At least four people were killed and 18 others injured in a car-bomb attack in a Hezbollah stronghold city in eastern Lebanon on Saturday, officials said. The blast marks the second car bomb attack in the area in less than a month, and the fourth attack in a Hezbollah stronghold this year, as violence continues to spill over from the conflict in Syria.
The blast occurred in the town of Hermel at the northern end of the Bekaa Valley, an area populated mainly by Shia Muslims among whom Hezbollah draws its support.
Lebanon's National News Agency cited witnesses who said the perpetrator entered a gas station and asked to buy fuel before detonating the bomb, leaving a meter-deep hole in the ground and setting the station and nearby cars on fire.
There was no immediate claim of responsibility, but Saturday's blast fit a pattern of attacks by rival sectarian groups that has been amplified by Syria's civil war.
Since taking up arms in support of Syrian President Bashar al-Assad, Hezbollah has become a frequent target of Al-Qaeda-linked opposition groups fighting in the conflict.
The last attack in Lebanon occurred on Jan. 21, killing four people and injuring 35 others. That bombing, a suicide attack, was claimed by the Nusra Front, one of the Al-Qaeda-linked opposition groups.
"With the help of God almighty we have responded to the massacres carried out by the party of Iran (Hezbollah)... with a martyrdom operation in their backyard in the southern (Beirut) suburbs," Nusra Front said in a statement at the time.
Lebanon's caretaker interior minister, Marwan Charbel, told Reuters by phone that the situation in Lebanon was "unstable and getting worse every day".
"This matter is very, very dangerous," he said. "It is bigger than the security apparatus."
Suicide bombers often use stolen vehicles, and Charbel said up to 400 cars had been stolen in Lebanon in the last six months.
Shortly after the explosion in Hermel, a bomb went off near an Al Manar office in the Beirut neighborhood of Ouzai, a security source said. It was not clear whether the Hezbollah-run television station had been targeted or whether anyone was hurt.
In an interview with Al Jazeera, Lebanese MP Kazem Kheir said that Saturday's attacks were intended to "divide" the Lebanese people. He called for the creation of a new cabinet, which he said would help stabilize the political situation. He added that a new cabinet would create a buffer zone between Lebanon and Syria to prevent the Syrian conflict from continuing to spill over the border.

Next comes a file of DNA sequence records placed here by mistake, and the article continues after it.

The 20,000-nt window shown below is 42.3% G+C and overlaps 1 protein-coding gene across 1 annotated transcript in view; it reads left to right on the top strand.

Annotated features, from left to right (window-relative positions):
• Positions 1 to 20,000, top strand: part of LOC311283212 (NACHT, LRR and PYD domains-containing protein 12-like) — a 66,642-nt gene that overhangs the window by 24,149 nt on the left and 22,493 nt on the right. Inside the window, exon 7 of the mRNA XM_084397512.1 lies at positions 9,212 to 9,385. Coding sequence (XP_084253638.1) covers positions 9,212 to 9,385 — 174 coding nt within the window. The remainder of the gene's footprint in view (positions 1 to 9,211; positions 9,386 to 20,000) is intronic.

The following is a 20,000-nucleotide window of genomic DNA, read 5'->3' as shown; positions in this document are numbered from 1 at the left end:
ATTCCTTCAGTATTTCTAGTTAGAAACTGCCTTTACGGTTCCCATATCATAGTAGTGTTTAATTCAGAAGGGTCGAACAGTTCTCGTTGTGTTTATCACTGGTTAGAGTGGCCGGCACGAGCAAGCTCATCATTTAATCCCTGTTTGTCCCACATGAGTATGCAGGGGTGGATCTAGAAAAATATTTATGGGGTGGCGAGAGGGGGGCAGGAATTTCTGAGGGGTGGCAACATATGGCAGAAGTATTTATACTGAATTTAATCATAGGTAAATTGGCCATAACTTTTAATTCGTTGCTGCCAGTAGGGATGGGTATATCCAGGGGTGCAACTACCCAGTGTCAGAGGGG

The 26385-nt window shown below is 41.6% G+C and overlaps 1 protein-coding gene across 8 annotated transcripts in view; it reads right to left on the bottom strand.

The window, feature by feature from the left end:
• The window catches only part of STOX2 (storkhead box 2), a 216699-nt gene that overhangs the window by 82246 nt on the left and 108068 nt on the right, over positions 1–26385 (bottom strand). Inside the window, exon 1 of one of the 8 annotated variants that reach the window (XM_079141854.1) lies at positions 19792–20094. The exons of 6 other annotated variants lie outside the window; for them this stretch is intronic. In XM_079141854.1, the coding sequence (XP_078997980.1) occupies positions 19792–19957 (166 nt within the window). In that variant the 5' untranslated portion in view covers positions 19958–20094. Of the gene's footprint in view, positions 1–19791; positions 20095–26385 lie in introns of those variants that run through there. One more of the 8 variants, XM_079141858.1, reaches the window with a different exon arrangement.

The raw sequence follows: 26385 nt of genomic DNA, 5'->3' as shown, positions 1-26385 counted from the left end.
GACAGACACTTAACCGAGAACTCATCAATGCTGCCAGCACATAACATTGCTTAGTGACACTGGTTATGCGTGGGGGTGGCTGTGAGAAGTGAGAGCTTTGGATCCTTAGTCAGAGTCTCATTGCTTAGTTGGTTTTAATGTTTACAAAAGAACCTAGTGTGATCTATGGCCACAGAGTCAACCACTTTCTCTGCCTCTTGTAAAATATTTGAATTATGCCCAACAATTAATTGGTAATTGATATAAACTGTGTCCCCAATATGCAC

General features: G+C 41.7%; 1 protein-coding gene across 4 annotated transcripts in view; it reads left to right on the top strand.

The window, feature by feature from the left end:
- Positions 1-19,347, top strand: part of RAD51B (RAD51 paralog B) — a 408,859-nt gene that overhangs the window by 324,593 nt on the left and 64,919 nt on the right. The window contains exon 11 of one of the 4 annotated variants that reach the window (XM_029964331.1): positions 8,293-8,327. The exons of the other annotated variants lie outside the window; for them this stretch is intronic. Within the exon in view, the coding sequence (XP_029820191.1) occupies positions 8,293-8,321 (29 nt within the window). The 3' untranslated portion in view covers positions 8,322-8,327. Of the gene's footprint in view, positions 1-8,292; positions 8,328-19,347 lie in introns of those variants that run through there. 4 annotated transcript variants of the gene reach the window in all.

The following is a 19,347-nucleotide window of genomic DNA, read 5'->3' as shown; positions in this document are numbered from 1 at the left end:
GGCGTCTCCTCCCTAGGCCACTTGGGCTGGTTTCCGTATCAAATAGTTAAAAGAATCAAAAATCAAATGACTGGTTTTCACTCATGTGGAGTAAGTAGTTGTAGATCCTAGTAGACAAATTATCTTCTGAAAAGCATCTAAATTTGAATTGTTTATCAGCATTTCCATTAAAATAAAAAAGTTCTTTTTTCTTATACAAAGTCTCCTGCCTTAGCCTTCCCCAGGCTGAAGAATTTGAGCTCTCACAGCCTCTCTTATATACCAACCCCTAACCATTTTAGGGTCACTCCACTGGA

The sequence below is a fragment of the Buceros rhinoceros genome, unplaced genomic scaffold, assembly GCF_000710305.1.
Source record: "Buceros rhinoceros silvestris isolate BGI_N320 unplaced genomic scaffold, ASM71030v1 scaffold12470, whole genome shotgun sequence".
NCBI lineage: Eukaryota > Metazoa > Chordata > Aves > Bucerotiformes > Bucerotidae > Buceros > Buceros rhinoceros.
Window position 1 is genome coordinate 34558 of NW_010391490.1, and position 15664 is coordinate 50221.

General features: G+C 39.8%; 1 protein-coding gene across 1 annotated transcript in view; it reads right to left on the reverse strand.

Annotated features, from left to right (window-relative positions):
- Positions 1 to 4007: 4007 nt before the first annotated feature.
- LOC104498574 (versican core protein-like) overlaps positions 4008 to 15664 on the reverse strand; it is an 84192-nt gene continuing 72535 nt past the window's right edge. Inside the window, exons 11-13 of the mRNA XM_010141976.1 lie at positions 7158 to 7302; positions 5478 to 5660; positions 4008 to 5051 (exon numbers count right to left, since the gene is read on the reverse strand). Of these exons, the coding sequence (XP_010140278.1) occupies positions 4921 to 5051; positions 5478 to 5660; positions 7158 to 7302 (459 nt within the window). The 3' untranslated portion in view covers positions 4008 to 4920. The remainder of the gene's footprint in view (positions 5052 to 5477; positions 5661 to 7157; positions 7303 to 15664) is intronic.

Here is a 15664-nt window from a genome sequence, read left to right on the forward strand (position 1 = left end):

Hezbollah’s involvement in Syria’s conflict and the steady flow of Lebanese Sunnis joining the anti-Assad opposition has resulted in numerous instances of violence crossing over into Lebanon – where the conflict is a divisive issue.
Al Jazeera's Nisreen el-Shamayleh, reporting from Lebanon, said that Hezbollah is believed to be sending fighters into Syria from Hermel, which is located near the Syrian border.
The attacked followed the conclusion of the first round of Syria peace talks, which failed to produce a tangible agreement. Kamel Wazne, political analyst and founder of the Center for American Strategic Studies, called the timing of the attacks a coincidence.
"The people who want to blow themselves up are just working logistically and not looking at timing," he said. "At this point it seems to be an open war" that is being directed at "any place" that resembles a Hezbollah stronghold.
He described the conflict as a "regional proxy war" being waged between Iran and Saudi Arabia on several fronts, including Lebanon, Iraq and Yemen. Saudi Arabia, which supports the Syrian opposition, has been accused of funding Al-Qaeda-linked fighters in Syria. Iran, which backs Assad, is a financier of Hezbollah. Saudi Arabia and Iran have been vying for influence in the region for years.
"The attacks will only continue," Wazne said, because they are part of a "major confrontation between supporters of Al-Qaeda and Hezbollah," one that is "taking a bloody toll on civilians."
Al Jazeera and wire services